Paxton Lynch/QB/Memphis: Entering the season I graded Lynch as a free agent giving him high marks for arm talent but feeling he needed to improve his decision making. Thus far this season the junior has eased my concerns. After a soft schedule to begin the year Lynch has been on a tear and looked very much like a next level signal caller against Mississippi. He was the catalyst for the Tigers victor, completing almost 74% of the 53 passes he tossed for 384 yards and 3 scores. Lynch threw one interception, his first of the season. The Rebels have almost a half dozen draft picks on defense and for the most part Lynch picked them apart. In six games this season he has completed more than 70% of his throws and has 13 touchdown passes to his credit. Lynch offers next level physical skills and is developing into a total passer. With Memphis presently undefeated and fighting for the AAC title the watch is on to see if Lynch decides to enter the draft.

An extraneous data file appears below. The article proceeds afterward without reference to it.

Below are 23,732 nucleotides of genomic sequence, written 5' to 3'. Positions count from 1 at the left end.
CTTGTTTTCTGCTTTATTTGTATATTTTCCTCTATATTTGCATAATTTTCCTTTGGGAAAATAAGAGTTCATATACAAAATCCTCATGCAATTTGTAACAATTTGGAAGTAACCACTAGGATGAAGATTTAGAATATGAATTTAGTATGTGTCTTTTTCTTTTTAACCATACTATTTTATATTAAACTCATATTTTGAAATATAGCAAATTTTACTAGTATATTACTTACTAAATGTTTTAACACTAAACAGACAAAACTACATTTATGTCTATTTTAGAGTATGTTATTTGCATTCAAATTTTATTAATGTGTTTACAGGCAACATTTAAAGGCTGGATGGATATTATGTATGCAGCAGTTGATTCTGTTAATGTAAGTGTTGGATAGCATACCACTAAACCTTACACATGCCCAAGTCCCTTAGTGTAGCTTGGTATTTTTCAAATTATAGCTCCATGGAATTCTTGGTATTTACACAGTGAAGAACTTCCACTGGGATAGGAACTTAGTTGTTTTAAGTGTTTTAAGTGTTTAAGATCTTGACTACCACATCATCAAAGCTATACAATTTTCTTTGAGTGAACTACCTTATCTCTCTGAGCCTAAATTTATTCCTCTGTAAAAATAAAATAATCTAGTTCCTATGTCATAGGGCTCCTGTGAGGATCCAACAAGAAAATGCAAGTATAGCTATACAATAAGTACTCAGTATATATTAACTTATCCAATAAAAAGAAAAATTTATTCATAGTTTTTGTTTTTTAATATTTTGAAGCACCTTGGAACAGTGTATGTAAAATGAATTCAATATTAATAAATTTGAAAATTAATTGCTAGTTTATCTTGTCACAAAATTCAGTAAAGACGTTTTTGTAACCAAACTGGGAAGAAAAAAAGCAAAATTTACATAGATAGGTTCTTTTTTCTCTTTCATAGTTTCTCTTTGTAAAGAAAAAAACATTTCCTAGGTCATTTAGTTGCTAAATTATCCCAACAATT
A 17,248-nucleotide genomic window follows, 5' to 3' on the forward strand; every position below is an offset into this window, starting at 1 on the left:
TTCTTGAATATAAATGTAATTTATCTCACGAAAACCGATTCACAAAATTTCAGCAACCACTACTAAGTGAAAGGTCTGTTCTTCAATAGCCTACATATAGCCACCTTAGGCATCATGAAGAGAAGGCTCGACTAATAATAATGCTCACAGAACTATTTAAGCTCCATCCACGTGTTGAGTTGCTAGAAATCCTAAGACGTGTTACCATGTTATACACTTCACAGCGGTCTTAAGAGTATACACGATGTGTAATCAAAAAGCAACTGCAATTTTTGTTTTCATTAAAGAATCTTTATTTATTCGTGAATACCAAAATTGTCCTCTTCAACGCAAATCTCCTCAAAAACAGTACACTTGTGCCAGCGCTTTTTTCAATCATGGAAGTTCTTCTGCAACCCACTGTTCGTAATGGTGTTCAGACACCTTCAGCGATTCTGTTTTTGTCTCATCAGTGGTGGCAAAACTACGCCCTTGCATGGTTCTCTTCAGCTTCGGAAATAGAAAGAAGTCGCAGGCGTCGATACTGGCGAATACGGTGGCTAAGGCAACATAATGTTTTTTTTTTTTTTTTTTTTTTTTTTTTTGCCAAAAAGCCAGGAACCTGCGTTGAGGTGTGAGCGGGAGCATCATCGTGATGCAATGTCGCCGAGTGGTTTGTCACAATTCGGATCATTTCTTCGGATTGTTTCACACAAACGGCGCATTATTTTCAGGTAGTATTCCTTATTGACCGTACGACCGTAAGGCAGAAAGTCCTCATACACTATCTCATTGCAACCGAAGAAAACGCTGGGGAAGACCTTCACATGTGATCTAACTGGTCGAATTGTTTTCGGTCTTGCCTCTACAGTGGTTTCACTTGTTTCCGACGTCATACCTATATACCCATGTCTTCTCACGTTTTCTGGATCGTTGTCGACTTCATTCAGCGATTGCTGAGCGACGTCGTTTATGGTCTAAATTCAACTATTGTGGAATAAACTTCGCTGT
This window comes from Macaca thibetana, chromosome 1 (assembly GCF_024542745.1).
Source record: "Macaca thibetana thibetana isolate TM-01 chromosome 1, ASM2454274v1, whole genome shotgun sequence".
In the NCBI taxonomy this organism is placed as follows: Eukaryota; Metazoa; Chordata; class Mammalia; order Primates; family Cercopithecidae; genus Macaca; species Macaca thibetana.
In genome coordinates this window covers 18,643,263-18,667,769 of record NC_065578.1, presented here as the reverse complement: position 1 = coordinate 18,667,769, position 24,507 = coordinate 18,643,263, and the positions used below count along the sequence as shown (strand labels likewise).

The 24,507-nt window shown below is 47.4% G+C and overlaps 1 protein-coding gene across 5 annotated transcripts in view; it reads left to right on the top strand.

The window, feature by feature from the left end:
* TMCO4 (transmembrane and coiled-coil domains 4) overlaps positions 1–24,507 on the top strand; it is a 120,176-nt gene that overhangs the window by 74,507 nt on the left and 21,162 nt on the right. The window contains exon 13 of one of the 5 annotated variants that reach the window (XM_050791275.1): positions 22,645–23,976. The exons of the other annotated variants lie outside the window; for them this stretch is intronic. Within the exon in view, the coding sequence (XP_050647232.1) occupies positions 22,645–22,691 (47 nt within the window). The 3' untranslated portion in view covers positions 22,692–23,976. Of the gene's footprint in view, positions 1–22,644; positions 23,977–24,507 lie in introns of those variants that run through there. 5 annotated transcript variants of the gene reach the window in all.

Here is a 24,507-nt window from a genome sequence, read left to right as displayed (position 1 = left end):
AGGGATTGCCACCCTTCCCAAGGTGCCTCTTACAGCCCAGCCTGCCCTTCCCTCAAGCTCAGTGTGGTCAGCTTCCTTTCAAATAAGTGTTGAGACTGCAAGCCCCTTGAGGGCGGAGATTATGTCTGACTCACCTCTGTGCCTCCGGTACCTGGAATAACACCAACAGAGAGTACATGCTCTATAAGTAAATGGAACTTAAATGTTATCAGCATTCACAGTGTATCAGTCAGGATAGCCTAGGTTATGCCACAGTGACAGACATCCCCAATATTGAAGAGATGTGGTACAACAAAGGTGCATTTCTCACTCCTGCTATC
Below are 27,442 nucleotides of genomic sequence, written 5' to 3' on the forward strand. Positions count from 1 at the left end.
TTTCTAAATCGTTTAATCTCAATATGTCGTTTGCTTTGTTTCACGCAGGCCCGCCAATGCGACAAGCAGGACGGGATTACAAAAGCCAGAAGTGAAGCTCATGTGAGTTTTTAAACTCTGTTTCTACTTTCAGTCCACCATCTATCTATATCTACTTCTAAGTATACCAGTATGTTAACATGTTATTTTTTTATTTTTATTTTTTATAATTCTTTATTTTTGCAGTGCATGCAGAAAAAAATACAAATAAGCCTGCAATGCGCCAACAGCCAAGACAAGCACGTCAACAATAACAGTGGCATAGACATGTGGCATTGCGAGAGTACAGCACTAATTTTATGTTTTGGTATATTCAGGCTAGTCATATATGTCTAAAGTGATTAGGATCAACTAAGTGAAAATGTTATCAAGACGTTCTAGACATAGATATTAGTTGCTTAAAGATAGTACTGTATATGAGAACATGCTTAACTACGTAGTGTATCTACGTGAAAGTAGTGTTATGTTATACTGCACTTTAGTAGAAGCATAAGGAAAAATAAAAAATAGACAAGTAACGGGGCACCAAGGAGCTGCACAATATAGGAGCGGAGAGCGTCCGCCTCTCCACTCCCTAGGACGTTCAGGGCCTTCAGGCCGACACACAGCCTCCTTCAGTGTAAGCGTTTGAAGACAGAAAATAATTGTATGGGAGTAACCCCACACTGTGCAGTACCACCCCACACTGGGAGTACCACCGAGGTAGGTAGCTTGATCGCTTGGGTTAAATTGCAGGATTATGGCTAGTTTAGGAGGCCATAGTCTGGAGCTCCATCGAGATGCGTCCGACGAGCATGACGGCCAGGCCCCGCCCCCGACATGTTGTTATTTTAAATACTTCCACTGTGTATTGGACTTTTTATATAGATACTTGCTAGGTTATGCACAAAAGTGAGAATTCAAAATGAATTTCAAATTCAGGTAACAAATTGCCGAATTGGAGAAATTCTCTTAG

*Sleeper* Giorgio Newberry/DL/Florida State: Its rare for a sleeper to come from the FSU program but then again Newberry wasn’t even covered by scouts entering the season. First catching my eye as a blocking tight end in 2013, Newberry is making the most of his playing time as a rotational defensive lineman this season. Two weeks ago against Miami he broke up 2 passes and recorded 2 quarterback hurries, showing a lot of force off the edge. During the victory over Louisville he posted a single tackle. Newberry has NFL size (6-feet/5-inches and 295lbs), reportedly runs the forty under 5-seconds but is still rough around the edges. His upside and versatility should get him consideration in the late rounds.

*Small School Prospect* Cooper Kupp/WR/Eastern Washington: Eastern Washington has put a number of fairly productive players into the NFL and word is Kupp will be there sooner rather than later. The junior is on a tear this season, putting together several impressive performances including 14 catches, 161 receiving yards, 2 touchdowns against Idaho State last weekend. His game in the season opener against Oregon was en eye opener as Kupp totaled 15 receptions, 246 receiving yards and 3 scores. Six games into the 2015 campaign the numbers are off the charts; 64 receptions, 941 yards and 12 touchdowns. Several sources tell me Kupp will opt for the draft once the season concludes. Where will he be selected? Kupp measures in the range of 6-feet/1-inch and 200lbs. If he can run in the low 4.4’s at the combine he could sneak into the draft’s top 100 picks otherwise I feel he’ll land in the top half of day three.

Sliders